NON-VENOMOUS

Other common names

Southern Hognose Snake, Puff Adder, Hissing Adder, Spreading Adder, Blow Viper, Hissing Sand Snake

Basic description

Most adult southern hog-nosed snakes are about 18-22 inches (45-55 cm) in total length. These are small, stout-bodied snakes with sharply upturned snouts. Adults can be light gray, tan, yellowish brown, or orangish-red, with large dark blotches down the middle of the back that alternate with smaller dark blotches on the sides. There is often reddish-orange coloration between the large blotches on the back. There is a dark line extending from the upper jaw through the eye. Juvenile coloration is similar to that described for adults but more vivid.

small snake with spots and a snubnose
Southern hognose snake. Photo courtesy of Noah Mueller.

Range

Southern hog-nosed snakes are found throughout the Panhandle and in parts of the northern and central peninsula west of the St. Johns River. They are absent from the Florida Keys.

Assessment of risk to people and pets

Non-venomous. Southern hog-nosed snakes are not dangerous to people or pets. They do, however, produce a mild venom that is used for subduing prey. This mild venom is delivered by two enlarged teeth at the back of the upper jaw. However, bites from southern hog-nosed snakes are extremely rare. These snakes are not aggressive and are not known to bite even in self defense. People who have been bitten were usually handling the snake after handling frogs or toads (two of these snakes’ favorite foods), and the bites were from snakes that were confused and hungry. Humans that are allergic to the small amount of venom produced have experienced local swelling and irritation, but no human death from this species has ever occurred. Virtually all bites have occurred when the snakes were intentionally handled.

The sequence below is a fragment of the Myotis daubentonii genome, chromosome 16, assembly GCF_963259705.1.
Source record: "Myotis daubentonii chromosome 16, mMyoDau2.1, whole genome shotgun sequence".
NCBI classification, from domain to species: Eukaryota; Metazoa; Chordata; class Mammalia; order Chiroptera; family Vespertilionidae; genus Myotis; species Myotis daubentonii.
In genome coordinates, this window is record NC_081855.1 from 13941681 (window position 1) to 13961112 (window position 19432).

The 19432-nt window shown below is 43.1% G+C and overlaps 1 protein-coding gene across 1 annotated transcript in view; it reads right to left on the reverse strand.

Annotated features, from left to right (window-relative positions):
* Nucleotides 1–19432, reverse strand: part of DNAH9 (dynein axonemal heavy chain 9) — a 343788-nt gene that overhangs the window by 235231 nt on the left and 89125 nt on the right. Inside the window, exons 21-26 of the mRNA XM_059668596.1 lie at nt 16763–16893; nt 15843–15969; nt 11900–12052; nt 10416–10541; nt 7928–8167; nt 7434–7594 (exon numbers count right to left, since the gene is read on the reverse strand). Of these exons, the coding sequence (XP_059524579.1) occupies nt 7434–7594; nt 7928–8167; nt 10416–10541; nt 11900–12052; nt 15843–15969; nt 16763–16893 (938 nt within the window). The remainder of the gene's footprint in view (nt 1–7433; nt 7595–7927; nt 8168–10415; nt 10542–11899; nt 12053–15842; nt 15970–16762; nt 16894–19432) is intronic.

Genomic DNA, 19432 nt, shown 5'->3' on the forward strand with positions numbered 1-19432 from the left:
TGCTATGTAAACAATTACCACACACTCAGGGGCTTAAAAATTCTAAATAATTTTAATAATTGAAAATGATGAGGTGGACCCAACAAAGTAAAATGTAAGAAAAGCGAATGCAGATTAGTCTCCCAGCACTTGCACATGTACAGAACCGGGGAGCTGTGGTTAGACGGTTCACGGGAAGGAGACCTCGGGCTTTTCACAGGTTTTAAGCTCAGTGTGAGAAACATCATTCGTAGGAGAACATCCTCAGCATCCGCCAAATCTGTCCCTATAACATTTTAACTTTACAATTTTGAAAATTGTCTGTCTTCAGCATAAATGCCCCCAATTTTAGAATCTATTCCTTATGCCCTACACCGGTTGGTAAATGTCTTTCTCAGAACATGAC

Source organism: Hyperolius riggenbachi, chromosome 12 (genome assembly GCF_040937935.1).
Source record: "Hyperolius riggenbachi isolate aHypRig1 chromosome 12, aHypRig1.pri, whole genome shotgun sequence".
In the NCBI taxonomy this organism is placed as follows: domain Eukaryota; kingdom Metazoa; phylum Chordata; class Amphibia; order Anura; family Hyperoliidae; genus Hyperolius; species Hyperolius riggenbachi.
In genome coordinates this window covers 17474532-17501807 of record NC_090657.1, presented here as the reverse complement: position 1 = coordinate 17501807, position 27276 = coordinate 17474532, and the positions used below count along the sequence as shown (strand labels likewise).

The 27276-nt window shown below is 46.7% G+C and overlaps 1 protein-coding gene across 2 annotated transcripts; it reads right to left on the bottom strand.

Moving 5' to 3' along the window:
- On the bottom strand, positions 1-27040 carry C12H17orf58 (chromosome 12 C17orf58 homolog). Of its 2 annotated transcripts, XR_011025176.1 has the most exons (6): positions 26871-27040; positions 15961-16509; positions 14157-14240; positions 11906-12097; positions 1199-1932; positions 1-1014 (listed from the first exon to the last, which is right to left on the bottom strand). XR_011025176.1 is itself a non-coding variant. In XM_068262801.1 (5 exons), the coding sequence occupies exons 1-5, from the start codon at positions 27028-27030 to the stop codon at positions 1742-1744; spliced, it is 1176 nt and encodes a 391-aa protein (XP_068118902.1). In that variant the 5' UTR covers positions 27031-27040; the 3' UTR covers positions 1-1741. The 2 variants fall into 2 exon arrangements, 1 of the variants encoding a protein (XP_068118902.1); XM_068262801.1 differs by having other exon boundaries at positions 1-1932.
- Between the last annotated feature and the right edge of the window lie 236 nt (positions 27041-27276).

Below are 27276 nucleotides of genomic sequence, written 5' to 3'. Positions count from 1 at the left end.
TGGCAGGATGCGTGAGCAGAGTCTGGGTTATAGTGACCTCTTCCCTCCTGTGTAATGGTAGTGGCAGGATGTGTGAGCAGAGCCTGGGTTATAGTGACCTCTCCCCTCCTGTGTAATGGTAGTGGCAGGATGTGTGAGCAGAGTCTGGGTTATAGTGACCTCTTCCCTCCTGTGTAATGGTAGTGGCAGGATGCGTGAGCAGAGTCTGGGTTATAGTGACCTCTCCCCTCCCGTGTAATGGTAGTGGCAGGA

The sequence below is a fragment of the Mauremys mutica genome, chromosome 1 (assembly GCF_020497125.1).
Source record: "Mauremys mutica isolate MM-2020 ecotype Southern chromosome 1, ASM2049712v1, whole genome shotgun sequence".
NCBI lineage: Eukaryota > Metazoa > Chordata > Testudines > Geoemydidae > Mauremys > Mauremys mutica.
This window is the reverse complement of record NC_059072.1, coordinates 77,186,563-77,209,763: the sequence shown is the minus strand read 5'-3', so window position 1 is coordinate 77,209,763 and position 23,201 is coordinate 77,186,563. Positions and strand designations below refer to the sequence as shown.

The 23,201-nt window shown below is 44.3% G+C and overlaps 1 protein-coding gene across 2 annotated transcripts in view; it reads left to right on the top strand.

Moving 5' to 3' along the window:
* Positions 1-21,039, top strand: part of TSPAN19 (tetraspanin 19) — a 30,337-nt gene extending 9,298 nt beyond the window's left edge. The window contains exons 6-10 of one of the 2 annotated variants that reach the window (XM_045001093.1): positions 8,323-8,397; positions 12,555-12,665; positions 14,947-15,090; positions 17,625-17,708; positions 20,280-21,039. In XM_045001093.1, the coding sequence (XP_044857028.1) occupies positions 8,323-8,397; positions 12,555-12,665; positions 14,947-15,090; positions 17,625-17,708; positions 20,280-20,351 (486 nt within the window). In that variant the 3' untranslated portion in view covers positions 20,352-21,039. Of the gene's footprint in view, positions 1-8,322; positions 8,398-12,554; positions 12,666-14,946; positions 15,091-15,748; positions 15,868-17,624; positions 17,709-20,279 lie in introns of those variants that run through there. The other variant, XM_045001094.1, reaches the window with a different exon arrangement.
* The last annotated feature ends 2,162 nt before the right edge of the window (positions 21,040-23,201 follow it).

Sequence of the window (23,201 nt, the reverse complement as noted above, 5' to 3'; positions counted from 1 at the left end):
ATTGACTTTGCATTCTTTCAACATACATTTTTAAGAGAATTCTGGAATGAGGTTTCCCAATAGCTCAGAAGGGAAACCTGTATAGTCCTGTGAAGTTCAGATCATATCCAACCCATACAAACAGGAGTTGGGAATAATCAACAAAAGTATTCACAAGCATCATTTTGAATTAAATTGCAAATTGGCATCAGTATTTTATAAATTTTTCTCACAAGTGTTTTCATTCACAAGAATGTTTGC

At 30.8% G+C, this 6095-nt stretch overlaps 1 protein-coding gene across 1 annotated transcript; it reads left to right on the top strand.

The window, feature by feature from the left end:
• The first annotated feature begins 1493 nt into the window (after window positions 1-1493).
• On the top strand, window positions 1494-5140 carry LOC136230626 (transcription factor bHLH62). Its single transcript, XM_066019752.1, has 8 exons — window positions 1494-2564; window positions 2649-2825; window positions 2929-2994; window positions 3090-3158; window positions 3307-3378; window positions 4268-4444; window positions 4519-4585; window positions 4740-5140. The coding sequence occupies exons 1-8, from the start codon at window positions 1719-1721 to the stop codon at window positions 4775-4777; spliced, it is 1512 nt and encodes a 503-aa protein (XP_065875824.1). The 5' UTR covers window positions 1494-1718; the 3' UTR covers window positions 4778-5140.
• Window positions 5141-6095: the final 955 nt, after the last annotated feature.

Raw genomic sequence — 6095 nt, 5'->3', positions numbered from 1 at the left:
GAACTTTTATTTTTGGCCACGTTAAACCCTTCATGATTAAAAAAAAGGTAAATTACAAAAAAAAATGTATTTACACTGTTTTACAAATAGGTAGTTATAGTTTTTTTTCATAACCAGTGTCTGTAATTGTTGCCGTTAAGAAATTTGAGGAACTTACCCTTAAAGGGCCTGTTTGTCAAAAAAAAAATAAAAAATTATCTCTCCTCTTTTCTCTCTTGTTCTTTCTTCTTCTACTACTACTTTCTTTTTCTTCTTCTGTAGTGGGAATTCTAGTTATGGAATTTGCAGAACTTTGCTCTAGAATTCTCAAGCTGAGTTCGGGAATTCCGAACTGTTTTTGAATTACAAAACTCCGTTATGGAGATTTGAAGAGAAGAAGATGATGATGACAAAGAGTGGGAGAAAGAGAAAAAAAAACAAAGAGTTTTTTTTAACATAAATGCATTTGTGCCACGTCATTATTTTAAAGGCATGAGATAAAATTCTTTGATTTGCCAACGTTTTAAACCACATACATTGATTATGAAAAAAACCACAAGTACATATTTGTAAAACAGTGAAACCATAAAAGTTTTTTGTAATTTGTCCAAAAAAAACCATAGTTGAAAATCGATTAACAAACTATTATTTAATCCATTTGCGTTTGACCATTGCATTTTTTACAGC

Comparison with other species

gray snake with upturned nose and gray markings
Photo courtesy of Bester Photo.

Eastern Hog-nosed snake (Heterodon platirhinos) typically has a darker belly than the underside of the tail, and a less upturned snout.

Pygmy rattlesnake.
Photo courtesy of Todd Pierson.

Pygmy Rattlesnake (Sistrurus miliarius) has a blunt nose and a small rattle on the tip of the tail.


Share your observations

You can help scientists better understand the biology and distribution of this species by sharing your observations. Send photos or videos of interesting observations, along with associated information, by emailing the herpetology staff at the Florida Museum for documentation in the Museum’s Herpetology Master Database. You can also post your observations on iNaturalist.

Additional helpful information

Do you have snakes around your house? Learn how to safely co-exist with snakes.

Still have questions about snakes or identifications? Feel free to email the herpetology staff at the Florida Museum with your questions or feedback on this profile.

Banner photo courtesy of Noah Mueller. Please credit any photographers on the page and see our copyright policy.